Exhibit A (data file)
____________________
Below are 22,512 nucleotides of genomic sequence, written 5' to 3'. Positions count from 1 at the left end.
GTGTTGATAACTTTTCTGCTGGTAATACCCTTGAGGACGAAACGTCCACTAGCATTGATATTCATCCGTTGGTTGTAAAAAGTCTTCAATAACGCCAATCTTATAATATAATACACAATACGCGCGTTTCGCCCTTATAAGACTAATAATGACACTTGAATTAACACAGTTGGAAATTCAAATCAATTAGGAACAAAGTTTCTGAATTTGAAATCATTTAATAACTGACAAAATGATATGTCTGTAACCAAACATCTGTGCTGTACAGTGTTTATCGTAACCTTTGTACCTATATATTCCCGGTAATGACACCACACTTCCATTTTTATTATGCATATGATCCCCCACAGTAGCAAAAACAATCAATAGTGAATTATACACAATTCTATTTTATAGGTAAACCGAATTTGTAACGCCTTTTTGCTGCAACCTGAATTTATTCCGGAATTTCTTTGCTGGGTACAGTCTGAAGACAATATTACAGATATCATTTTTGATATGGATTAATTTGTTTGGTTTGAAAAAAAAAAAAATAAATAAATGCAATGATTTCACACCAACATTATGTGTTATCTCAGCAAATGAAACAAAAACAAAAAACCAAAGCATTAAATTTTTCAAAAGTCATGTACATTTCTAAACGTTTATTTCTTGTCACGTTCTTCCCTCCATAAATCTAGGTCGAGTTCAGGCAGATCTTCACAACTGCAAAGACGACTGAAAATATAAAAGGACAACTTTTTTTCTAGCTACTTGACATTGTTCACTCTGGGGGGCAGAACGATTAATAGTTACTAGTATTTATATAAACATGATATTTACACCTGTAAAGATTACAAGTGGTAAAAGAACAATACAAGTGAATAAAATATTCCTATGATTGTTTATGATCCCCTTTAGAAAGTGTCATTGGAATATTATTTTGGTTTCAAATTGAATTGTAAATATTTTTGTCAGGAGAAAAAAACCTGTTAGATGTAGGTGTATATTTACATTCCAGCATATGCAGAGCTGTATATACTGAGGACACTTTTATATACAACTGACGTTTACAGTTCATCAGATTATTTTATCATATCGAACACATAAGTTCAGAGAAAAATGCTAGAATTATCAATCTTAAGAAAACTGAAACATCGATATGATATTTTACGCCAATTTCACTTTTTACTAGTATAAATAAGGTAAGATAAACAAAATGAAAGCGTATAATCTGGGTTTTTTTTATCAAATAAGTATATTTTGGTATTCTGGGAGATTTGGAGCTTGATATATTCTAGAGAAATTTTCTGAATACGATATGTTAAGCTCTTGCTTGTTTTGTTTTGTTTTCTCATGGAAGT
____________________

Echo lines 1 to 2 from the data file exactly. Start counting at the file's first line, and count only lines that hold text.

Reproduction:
Below are 22,512 nucleotides of genomic sequence, written 5' to 3'. Positions count from 1 at the left end.
GTGTTGATAACTTTTCTGCTGGTAATACCCTTGAGGACGAAACGTCCACTAGCATTGATATTCATCCGTTGGTTGTAAAAAGTCTTCAATAACGCCAATCTTATAATATAATACACAATACGCGCGTTTCGCCCTTATAAGACTAATAATGACACTTGAATTAACACAGTTGGAAATTCAAATCAATTAGGAACAAAGTTTCTGAATTTGAAATCATTTAATAACTGACAAAATGATATGTCTGTAACCAAACATCTGTGCTGTACAGTGTTTATCGTAACCTTTGTACCTATATATTCCCGGTAATGACACCACACTTCCATTTTTATTATGCATATGATCCCCCACAGTAGCAAAAACAATCAATAGTGAATTATACACAATTCTATTTTATAGGTAAACCGAATTTGTAACGCCTTTTTGCTGCAACCTGAATTTATTCCGGAATTTCTTTGCTGGGTACAGTCTGAAGACAATATTACAGATATCATTTTTGATATGGATTAATTTGTTTGGTTTGAAAAAAAAAAAAATAAATAAATGCAATGATTTCACACCAACATTATGTGTTATCTCAGCAAATGAAACAAAAACAAAAAACCAAAGCATTAAATTTTTCAAAAGTCATGTACATTTCTAAACGTTTATTTCTTGTCACGTTCTTCCCTCCATAAATCTAGGTCGAGTTCAGGCAGATCTTCACAACTGCAAAGACGACTGAAAATATAAAAGGACAACTTTTTTTCTAGCTACTTGACATTGTTCACTCTGGGGGGCAGAACGATTAATAGTTACTAGTATTTATATAAACATGATATTTACACCTGTAAAGATTACAAGTGGTAAAAGAACAATACAAGTGAATAAAATATTCCTATGATTGTTTATGATCCCCTTTAGAAAGTGTCATTGGAATATTATTTTGGTTTCAAATTGAATTGTAAATATTTTTGTCAGGAGAAAAAAACCTGTTAGATGTAGGTGTATATTTACATTCCAGCATATGCAGAGCTGTATATACTGAGGACACTTTTATATACAACTGACGTTTACAGTTCATCAGATTATTTTATCATATCGAACACATAAGTTCAGAGAAAAATGCTAGAATTATCAATCTTAAGAAAACTGAAACATCGATATGATATTTTACGCCAATTTCACTTTTTACTAGTATAAATAAGGTAAGATAAACAAAATGAAAGCGTATAATCTGGGTTTTTTTTATCAAATAAGTATATTTTGGTATTCTGGGAGATTTGGAGCTTGATATATTCTAGAGAAATTTTCTGAATACGATATGTTAAGCTCTTGCTTGTTTTGTTTTGTTTTCTCATGGAAGT